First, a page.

Switzer Back in Business

Ryan Switzer moved into a tie for first place on the ACC career list with his sixth punt return for touchdown.

CHAPEL HILL, N.C. – It’s been 630 days since Ryan Switzer capped his All-American freshman campaign with his fifth punt return for touchdown in North Carolina’s Belk Bowl win over Cincinnati. The Charleston, West Va. native managed 187 punt return yards during his next 15 games and 40 returns without a touchdown.

That drought is over.

Switzer set a UNC single-game record with 168 punt return yards in UNC’s 48-14 win over Illinois on Saturday, topping Bud Carson’s 64-year-old record (166 yards vs. N.C. State, 1951).

The junior WR/PR returned his first punt of the day 71 yards before being run out of bounds inside the red zone. No one could catch him on his fourth return as he scored from 85 yards out, marking the fifth-longest punt return in school history.

“He had some opportunities to return balls,” UNC head coach Larry Fedora said during his postgame press conference. “There was not a lot of hang-time on those balls, and those other 10 guys were doing a great job up front, and so he had some opportunities today.”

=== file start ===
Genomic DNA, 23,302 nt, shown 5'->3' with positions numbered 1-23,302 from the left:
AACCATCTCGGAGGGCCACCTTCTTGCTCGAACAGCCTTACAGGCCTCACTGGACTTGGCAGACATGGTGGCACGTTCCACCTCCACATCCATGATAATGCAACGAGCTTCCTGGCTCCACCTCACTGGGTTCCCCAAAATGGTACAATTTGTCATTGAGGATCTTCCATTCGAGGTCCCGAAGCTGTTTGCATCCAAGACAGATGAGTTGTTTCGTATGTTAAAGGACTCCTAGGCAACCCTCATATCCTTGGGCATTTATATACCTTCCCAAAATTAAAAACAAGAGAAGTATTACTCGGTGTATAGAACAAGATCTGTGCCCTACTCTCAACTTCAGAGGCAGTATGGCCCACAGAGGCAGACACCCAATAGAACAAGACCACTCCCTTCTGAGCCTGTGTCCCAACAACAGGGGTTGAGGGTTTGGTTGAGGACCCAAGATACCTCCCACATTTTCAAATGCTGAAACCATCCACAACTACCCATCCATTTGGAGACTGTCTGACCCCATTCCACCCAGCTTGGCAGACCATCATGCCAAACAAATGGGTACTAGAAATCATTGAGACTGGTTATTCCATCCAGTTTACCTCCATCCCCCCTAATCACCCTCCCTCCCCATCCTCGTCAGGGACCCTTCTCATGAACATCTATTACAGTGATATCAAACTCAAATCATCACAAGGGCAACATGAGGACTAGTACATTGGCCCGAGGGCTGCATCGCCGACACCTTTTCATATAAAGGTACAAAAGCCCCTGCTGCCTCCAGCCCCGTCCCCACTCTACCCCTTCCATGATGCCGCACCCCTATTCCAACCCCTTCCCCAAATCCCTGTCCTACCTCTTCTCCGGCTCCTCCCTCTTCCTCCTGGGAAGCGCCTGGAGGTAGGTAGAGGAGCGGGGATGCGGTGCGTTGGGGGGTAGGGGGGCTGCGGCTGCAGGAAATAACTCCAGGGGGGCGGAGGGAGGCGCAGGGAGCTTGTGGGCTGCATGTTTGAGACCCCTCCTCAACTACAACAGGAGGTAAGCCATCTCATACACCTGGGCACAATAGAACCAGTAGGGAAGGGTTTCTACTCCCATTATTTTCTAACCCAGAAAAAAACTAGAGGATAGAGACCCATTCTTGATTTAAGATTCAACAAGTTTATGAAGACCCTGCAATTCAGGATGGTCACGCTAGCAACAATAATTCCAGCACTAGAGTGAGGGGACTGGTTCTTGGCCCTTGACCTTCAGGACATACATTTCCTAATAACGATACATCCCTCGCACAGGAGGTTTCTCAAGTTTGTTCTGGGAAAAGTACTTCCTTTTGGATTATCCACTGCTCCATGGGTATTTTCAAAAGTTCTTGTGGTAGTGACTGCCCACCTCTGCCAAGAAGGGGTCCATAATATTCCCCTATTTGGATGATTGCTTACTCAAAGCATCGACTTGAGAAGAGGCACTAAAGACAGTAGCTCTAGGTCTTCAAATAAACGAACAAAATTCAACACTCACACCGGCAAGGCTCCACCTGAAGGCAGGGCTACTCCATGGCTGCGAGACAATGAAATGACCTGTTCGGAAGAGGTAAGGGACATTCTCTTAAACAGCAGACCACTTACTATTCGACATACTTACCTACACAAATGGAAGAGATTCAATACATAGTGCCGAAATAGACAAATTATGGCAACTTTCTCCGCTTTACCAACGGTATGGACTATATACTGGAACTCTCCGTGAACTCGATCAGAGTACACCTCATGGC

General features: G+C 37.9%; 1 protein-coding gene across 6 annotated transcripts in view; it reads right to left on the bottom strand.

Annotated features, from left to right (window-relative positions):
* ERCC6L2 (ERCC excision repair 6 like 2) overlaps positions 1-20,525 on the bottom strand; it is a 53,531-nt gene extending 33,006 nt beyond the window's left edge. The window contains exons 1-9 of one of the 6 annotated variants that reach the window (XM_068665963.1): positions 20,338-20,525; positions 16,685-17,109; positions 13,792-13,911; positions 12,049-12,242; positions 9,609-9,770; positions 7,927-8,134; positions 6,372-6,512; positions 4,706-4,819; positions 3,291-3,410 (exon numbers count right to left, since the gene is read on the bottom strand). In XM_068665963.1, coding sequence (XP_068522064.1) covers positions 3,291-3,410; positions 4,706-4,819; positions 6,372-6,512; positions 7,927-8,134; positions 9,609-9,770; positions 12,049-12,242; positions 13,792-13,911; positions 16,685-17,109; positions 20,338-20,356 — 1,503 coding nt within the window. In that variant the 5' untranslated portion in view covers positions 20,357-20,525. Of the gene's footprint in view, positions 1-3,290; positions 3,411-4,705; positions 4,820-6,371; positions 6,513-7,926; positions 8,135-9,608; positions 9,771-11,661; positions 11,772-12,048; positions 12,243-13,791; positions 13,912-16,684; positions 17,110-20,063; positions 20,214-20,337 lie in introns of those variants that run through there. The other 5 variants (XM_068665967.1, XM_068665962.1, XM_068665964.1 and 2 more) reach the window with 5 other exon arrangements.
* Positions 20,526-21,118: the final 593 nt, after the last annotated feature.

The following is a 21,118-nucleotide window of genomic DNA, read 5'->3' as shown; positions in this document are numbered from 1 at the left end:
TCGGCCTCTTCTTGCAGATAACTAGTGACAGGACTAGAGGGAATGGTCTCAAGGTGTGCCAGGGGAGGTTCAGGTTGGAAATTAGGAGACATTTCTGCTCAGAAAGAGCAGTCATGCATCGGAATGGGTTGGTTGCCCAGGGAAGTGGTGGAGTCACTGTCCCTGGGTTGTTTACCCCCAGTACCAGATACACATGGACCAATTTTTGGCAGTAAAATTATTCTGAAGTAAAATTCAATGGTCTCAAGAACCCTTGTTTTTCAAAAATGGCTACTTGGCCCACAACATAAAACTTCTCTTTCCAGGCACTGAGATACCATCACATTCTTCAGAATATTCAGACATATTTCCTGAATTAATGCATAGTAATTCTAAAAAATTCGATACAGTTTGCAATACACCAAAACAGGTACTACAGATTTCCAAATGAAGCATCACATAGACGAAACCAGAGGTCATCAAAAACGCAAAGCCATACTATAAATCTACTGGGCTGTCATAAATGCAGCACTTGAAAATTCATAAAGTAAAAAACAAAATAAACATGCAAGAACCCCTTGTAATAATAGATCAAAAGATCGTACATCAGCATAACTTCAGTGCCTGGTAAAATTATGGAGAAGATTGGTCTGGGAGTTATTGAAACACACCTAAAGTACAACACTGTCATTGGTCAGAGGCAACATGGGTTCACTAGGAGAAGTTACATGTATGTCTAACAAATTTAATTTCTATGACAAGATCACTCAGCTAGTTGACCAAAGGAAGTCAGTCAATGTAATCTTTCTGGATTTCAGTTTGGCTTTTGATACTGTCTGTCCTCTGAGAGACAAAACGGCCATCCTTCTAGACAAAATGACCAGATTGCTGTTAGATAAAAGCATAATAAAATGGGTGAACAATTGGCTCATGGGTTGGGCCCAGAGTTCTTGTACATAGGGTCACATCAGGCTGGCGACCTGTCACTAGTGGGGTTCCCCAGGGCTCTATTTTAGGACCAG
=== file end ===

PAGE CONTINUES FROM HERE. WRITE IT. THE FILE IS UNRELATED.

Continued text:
His sixth punt return ties for the most in ACC history with Maryland’s Steve Suter (’01-04). Switzer trails Texas Tech’s Wes Welker and Oklahoma’s Antonio Perkins, both of whom returned eight punt returns for touchdowns, on the NCAA’s career list.  

“When you don’t get into the end zone for a whole year, you don’t start to doubt yourself, but you start to lose focus of it,” said Switzer, who said he received a hug from Fedora after the game. “I’m very glad we got back on track today.”

Switzer said that while he only had three returnable kicks in the first two games of the season, it was evident that Illinois punter Ryan Frain kicked a longer ball, so more opportunities would be available on Saturday.

Fedora kept his strategy simple, installing just two returns and one block into the game plan.

“Any time someone doesn’t rugby the ball or take forever to kick it, you’ve got a chance to return it because it’s in the air and guys are slow to get down the field,” Switzer said. “After that first return I could feel it was going to be a big day for us, and finally, we broke one."

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